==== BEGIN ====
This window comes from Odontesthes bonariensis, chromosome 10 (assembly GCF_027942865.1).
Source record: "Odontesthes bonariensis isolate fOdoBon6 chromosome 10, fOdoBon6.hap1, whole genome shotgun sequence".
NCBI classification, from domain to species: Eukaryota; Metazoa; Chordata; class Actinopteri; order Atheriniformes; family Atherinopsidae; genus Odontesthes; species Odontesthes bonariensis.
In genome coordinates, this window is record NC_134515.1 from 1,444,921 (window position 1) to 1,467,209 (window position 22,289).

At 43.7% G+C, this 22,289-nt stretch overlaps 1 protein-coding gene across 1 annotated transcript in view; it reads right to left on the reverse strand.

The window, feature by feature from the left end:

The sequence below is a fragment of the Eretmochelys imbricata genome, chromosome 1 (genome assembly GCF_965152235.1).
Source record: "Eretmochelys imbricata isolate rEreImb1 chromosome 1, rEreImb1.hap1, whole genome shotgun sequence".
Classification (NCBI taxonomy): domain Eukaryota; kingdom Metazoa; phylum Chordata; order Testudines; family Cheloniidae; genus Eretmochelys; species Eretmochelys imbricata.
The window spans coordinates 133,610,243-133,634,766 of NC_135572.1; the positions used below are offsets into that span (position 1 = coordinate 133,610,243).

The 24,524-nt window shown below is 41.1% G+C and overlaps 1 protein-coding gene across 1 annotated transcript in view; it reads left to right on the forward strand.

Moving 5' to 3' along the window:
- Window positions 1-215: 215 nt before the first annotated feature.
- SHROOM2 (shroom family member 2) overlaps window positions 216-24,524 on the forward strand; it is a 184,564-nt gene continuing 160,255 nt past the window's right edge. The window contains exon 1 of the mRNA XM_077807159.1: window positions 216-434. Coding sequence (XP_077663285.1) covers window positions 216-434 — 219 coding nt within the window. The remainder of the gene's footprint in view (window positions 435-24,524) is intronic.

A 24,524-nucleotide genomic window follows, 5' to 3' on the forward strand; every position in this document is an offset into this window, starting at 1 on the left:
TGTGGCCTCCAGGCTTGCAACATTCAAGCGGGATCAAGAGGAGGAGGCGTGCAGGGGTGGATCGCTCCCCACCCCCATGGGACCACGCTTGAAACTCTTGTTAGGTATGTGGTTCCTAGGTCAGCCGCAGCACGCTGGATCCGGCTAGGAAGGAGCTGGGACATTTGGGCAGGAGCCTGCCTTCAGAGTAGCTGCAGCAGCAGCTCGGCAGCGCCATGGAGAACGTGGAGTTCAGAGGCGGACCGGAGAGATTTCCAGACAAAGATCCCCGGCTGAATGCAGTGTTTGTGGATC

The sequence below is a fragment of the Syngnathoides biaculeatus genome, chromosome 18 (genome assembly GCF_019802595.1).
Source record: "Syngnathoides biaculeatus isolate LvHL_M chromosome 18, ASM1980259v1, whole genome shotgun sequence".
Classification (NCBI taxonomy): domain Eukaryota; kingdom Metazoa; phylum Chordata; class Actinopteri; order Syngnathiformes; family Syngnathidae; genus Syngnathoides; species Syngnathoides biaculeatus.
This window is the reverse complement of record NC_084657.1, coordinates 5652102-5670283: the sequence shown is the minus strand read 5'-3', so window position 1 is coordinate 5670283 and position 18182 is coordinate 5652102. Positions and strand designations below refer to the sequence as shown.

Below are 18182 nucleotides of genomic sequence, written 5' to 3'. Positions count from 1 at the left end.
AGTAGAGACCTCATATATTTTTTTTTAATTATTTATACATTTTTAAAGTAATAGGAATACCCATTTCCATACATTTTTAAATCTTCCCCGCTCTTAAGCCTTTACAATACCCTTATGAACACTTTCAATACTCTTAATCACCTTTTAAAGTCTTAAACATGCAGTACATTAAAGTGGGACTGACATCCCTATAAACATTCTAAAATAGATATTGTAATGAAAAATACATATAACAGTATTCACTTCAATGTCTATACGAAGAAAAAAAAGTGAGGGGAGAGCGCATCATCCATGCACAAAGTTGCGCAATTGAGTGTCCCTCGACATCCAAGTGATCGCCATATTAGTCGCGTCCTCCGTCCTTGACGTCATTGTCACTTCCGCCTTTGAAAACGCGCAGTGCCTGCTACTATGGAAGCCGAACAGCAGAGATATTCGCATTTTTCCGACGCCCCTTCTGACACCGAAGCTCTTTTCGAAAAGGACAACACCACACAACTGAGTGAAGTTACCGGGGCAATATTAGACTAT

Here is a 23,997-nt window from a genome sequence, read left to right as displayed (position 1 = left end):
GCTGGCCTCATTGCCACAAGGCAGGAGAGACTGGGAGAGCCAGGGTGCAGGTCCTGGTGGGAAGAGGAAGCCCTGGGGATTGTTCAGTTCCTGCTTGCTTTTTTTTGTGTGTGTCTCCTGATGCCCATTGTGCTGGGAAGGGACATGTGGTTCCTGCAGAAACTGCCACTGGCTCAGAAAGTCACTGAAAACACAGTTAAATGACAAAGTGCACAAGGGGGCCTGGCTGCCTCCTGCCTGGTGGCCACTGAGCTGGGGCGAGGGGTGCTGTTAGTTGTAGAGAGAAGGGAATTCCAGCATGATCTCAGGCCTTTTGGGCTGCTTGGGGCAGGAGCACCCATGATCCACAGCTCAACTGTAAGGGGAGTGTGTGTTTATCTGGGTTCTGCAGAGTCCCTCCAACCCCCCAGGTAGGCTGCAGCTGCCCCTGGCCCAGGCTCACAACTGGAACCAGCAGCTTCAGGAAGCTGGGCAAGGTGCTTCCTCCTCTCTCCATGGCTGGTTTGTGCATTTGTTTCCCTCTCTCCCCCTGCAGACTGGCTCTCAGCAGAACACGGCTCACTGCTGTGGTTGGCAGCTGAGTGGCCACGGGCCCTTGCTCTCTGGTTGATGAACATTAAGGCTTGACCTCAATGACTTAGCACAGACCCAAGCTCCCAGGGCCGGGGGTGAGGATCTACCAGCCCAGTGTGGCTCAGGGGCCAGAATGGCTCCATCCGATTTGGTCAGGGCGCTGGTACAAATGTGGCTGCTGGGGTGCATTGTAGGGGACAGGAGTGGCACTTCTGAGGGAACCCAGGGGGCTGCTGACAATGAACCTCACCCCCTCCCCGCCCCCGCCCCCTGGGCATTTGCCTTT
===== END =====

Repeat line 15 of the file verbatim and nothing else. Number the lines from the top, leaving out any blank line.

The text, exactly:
A 24,524-nucleotide genomic window follows, 5' to 3' on the forward strand; every position in this document is an offset into this window, starting at 1 on the left: